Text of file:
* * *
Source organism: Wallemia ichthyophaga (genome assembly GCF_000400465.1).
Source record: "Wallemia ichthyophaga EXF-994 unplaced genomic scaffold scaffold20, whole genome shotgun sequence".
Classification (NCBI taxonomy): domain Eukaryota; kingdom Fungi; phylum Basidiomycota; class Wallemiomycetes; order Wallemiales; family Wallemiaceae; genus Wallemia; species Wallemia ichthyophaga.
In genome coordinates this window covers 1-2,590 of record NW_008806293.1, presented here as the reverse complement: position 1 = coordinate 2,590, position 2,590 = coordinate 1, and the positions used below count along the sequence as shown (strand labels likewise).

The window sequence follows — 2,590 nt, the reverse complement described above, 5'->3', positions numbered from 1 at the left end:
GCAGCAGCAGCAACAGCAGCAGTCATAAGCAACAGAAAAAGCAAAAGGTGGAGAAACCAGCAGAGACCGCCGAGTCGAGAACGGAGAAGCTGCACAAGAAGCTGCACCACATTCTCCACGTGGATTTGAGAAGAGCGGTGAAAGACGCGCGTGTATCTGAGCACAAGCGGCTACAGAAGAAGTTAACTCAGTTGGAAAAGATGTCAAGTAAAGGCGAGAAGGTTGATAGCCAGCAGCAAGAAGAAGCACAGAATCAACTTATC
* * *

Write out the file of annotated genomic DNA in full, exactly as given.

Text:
Source organism: Wallemia ichthyophaga (genome assembly GCF_000400465.1).
Source record: "Wallemia ichthyophaga EXF-994 unplaced genomic scaffold scaffold20, whole genome shotgun sequence".
Classification (NCBI taxonomy): domain Eukaryota; kingdom Fungi; phylum Basidiomycota; class Wallemiomycetes; order Wallemiales; family Wallemiaceae; genus Wallemia; species Wallemia ichthyophaga.
In genome coordinates this window covers 1-2,590 of record NW_008806293.1, presented here as the reverse complement: position 1 = coordinate 2,590, position 2,590 = coordinate 1, and the positions used below count along the sequence as shown (strand labels likewise).

The window sequence follows — 2,590 nt, the reverse complement described above, 5'->3', positions numbered from 1 at the left end:
GCAGCAGCAGCAACAGCAGCAGTCATAAGCAACAGAAAAAGCAAAAGGTGGAGAAACCAGCAGAGACCGCCGAGTCGAGAACGGAGAAGCTGCACAAGAAGCTGCACCACATTCTCCACGTGGATTTGAGAAGAGCGGTGAAAGACGCGCGTGTATCTGAGCACAAGCGGCTACAGAAGAAGTTAACTCAGTTGGAAAAGATGTCAAGTAAAGGCGAGAAGGTTGATAGCCAGCAGCAAGAAGAAGCACAGAATCAACTTATC